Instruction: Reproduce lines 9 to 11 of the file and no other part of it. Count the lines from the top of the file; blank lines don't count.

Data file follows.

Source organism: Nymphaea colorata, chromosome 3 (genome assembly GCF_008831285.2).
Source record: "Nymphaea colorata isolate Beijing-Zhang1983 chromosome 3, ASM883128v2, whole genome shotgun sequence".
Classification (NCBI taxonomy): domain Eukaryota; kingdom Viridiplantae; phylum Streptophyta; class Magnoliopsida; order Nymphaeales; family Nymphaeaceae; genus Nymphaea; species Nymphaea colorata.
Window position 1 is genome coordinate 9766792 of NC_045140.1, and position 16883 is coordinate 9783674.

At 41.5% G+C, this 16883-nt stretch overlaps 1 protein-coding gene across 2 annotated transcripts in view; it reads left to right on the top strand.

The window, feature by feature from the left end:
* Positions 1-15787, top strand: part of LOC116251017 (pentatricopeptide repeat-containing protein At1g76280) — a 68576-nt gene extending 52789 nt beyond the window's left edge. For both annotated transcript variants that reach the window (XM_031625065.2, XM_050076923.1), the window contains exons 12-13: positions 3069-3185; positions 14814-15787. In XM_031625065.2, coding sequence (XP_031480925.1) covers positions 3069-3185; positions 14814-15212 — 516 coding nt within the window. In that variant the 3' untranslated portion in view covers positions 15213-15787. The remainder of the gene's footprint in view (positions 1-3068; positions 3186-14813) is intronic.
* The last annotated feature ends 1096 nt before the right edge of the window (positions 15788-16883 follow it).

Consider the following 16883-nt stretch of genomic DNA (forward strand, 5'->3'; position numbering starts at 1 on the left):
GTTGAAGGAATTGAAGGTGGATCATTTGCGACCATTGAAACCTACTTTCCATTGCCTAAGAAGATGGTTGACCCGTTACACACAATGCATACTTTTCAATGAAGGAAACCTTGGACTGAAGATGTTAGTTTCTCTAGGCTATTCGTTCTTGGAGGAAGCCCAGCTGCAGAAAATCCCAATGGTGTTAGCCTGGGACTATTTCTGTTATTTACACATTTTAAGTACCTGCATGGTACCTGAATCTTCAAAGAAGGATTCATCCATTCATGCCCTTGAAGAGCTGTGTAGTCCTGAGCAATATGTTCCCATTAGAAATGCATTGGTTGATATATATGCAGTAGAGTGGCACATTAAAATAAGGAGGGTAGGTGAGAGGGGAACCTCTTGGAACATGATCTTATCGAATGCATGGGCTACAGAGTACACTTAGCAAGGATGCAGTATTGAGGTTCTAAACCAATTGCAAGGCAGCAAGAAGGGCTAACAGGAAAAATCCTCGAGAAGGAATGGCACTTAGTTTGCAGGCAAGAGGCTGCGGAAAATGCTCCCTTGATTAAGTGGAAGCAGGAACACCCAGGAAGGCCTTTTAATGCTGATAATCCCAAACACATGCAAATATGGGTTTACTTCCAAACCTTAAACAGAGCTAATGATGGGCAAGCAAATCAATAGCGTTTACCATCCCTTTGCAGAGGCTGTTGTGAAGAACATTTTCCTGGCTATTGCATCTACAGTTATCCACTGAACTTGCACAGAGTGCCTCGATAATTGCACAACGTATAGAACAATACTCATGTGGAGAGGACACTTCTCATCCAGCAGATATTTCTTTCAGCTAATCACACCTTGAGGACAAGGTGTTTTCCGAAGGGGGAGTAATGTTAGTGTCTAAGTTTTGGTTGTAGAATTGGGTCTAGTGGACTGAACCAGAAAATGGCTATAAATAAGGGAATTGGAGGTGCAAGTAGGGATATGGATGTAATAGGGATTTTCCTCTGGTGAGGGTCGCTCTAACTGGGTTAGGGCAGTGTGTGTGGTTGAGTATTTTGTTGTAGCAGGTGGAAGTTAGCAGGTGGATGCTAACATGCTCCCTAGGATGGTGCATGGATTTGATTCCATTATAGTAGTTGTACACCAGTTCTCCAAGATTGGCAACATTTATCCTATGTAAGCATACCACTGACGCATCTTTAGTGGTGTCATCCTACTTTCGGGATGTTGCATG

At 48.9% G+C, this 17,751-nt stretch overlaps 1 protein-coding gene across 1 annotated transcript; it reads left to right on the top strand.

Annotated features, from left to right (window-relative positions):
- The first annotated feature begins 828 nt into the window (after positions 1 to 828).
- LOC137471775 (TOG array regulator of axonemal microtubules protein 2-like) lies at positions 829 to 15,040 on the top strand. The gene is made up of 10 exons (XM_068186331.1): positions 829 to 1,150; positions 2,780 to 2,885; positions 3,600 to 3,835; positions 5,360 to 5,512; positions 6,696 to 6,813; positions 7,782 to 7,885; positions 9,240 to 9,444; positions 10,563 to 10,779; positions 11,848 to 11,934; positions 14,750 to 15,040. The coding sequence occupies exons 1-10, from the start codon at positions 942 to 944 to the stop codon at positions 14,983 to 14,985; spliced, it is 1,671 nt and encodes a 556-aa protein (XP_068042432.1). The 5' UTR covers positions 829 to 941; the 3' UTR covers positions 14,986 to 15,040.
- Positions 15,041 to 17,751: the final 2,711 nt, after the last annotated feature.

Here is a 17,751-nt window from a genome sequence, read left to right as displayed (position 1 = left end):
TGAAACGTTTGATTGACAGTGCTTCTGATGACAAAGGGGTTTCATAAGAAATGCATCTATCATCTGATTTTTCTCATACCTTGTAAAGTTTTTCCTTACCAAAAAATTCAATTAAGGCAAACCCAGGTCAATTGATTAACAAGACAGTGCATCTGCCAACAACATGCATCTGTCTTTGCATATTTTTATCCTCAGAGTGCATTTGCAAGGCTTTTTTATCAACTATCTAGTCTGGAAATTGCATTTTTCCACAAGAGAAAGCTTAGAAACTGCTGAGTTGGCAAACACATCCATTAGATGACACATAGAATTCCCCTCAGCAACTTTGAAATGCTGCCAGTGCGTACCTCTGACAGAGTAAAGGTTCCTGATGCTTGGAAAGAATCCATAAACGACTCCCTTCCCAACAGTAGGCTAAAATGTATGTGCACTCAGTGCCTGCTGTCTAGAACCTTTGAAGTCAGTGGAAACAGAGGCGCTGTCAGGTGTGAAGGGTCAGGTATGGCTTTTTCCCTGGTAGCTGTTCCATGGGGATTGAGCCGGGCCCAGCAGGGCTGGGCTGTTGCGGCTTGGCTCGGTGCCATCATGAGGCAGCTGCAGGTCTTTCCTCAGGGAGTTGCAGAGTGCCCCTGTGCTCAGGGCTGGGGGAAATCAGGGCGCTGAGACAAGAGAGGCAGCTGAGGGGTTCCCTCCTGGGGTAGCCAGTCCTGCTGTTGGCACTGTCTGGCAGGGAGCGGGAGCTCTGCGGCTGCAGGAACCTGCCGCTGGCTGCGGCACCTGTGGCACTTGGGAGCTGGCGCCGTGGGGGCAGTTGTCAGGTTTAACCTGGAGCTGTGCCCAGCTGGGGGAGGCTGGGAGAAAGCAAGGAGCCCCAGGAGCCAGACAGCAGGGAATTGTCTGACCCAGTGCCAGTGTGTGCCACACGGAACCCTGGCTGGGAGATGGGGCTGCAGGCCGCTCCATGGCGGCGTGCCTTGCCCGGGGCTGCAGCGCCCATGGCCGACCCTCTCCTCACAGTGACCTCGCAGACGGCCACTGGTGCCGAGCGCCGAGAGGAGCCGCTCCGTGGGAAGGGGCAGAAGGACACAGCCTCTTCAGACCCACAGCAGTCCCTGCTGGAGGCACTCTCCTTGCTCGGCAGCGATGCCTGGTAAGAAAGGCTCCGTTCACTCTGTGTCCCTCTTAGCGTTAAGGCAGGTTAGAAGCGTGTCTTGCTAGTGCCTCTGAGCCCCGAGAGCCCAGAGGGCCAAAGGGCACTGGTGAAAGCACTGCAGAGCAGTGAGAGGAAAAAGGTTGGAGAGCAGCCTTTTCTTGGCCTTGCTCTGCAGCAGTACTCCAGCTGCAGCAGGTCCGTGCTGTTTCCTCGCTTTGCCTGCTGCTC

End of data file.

Consider the following 16883-nt stretch of genomic DNA (forward strand, 5'->3'; position numbering starts at 1 on the left):
GTTGAAGGAATTGAAGGTGGATCATTTGCGACCATTGAAACCTACTTTCCATTGCCTAAGAAGATGGTTGACCCGTTACACACAATGCATACTTTTCAATGAAGGAAACCTTGGACTGAAGATGTTAGTTTCTCTAGGCTATTCGTTCTTGGAGGAAGCCCAGCTGCAGAAAATCCCAATGGTGTTAGCCTGGGACTATTTCTGTTATTTACACATTTTAAGTACCTGCATGGTACCTGAATCTTCAAAGAAGGATTCATCCATTCATGCCCTTGAAGAGCTGTGTAGTCCTGAGCAATATGTTCCCATTAGAAATGCATTGGTTGATATATATGCAGTAGAGTGGCACATTAAAATAAGGAGGGTAGGTGAGAGGGGAACCTCTTGGAACATGATCTTATCGAATGCATGGGCTACAGAGTACACTTAGCAAGGATGCAGTATTGAGGTTCTAAACCAATTGCAAGGCAGCAAGAAGGGCTAACAGGAAAAATCCTCGAGAAGGAATGGCACTTAGTTTGCAGGCAAGAGGCTGCGGAAAATGCTCCCTTGATTAAGTGGAAGCAGGAACACCCAGGAAGGCCTTTTAATGCTGATAATCCCAAACACATGCAAATATGGGTTTACTTCCAAACCTTAAACAGAGCTAATGATGGGCAAGCAAATCAATAGCGTTTACCATCCCTTTGCAGAGGCTGTTGTGAAGAACATTTTCCTGGCTATTGCATCTACAGTTATCCACTGAACTTGCACAGAGTGCCTCGATAATTGCACAACGTATAGAACAATACTCATGTGGAGAGGACACTTCTCATCCAGCAGATATTTCTTTCAGCTAATCACACCTTGAGGACAAGGTGTTTTCCGAAGGGGGAGTAATGTTAGTGTCTAAGTTTTGGTTGTAGAATTGGGTCTAGTGGACTGAACCAGAAAATGGCTATAAATAAGGGAATTGGAGGTGCAAGTAGGGATATGGATGTAATAGGGATTTTCCTCTGGTGAGGGTCGCTCTAACTGGGTTAGGGCAGTGTGTGTGGTTGAGTATTTTGTTGTAGCAGGTGGAAGTTAGCAGGTGGATGCTAACATGCTCCCTAGGATGGTGCATGGATTTGATTCCATTATAGTAGTTGTACACCAGTTCTCCAAGATTGGCAACATTTATCCTATGTAAGCATACCACTGACGCATCTTTAGTGGTGTCATCCTACTTTCGGGATGTTGCATG

At 48.9% G+C, this 17,751-nt stretch overlaps 1 protein-coding gene across 1 annotated transcript; it reads left to right on the top strand.